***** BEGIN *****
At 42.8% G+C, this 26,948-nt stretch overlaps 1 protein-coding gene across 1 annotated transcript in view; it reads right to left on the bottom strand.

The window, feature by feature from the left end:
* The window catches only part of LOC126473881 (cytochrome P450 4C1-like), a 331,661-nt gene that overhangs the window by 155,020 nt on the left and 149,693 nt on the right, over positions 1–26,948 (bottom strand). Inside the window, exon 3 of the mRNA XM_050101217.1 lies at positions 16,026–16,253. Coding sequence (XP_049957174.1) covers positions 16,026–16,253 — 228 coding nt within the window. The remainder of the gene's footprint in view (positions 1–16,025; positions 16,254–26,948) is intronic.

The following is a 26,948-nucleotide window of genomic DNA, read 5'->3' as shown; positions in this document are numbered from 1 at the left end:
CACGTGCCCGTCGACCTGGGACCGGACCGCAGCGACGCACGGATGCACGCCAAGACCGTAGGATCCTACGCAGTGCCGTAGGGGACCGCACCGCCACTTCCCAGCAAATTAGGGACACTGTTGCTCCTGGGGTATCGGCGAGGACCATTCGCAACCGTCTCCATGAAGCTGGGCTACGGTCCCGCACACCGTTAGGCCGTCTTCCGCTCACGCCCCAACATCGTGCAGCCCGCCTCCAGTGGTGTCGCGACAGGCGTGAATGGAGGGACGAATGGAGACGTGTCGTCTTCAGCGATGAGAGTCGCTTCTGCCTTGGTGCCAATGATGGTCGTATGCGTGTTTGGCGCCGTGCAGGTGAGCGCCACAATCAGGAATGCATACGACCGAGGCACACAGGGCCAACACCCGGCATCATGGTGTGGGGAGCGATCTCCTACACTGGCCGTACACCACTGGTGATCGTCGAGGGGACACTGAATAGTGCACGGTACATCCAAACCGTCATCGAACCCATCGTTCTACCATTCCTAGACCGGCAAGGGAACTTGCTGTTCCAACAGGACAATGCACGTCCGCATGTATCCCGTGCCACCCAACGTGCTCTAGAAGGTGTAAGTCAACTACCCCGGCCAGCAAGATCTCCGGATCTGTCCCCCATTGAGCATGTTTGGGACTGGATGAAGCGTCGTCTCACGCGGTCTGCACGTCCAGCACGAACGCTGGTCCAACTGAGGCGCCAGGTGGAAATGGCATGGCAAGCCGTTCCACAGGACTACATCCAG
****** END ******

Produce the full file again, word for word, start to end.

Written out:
At 42.8% G+C, this 26,948-nt stretch overlaps 1 protein-coding gene across 1 annotated transcript in view; it reads right to left on the bottom strand.

The window, feature by feature from the left end:
* The window catches only part of LOC126473881 (cytochrome P450 4C1-like), a 331,661-nt gene that overhangs the window by 155,020 nt on the left and 149,693 nt on the right, over positions 1–26,948 (bottom strand). Inside the window, exon 3 of the mRNA XM_050101217.1 lies at positions 16,026–16,253. Coding sequence (XP_049957174.1) covers positions 16,026–16,253 — 228 coding nt within the window. The remainder of the gene's footprint in view (positions 1–16,025; positions 16,254–26,948) is intronic.

The following is a 26,948-nucleotide window of genomic DNA, read 5'->3' as shown; positions in this document are numbered from 1 at the left end:
CACGTGCCCGTCGACCTGGGACCGGACCGCAGCGACGCACGGATGCACGCCAAGACCGTAGGATCCTACGCAGTGCCGTAGGGGACCGCACCGCCACTTCCCAGCAAATTAGGGACACTGTTGCTCCTGGGGTATCGGCGAGGACCATTCGCAACCGTCTCCATGAAGCTGGGCTACGGTCCCGCACACCGTTAGGCCGTCTTCCGCTCACGCCCCAACATCGTGCAGCCCGCCTCCAGTGGTGTCGCGACAGGCGTGAATGGAGGGACGAATGGAGACGTGTCGTCTTCAGCGATGAGAGTCGCTTCTGCCTTGGTGCCAATGATGGTCGTATGCGTGTTTGGCGCCGTGCAGGTGAGCGCCACAATCAGGAATGCATACGACCGAGGCACACAGGGCCAACACCCGGCATCATGGTGTGGGGAGCGATCTCCTACACTGGCCGTACACCACTGGTGATCGTCGAGGGGACACTGAATAGTGCACGGTACATCCAAACCGTCATCGAACCCATCGTTCTACCATTCCTAGACCGGCAAGGGAACTTGCTGTTCCAACAGGACAATGCACGTCCGCATGTATCCCGTGCCACCCAACGTGCTCTAGAAGGTGTAAGTCAACTACCCCGGCCAGCAAGATCTCCGGATCTGTCCCCCATTGAGCATGTTTGGGACTGGATGAAGCGTCGTCTCACGCGGTCTGCACGTCCAGCACGAACGCTGGTCCAACTGAGGCGCCAGGTGGAAATGGCATGGCAAGCCGTTCCACAGGACTACATCCAG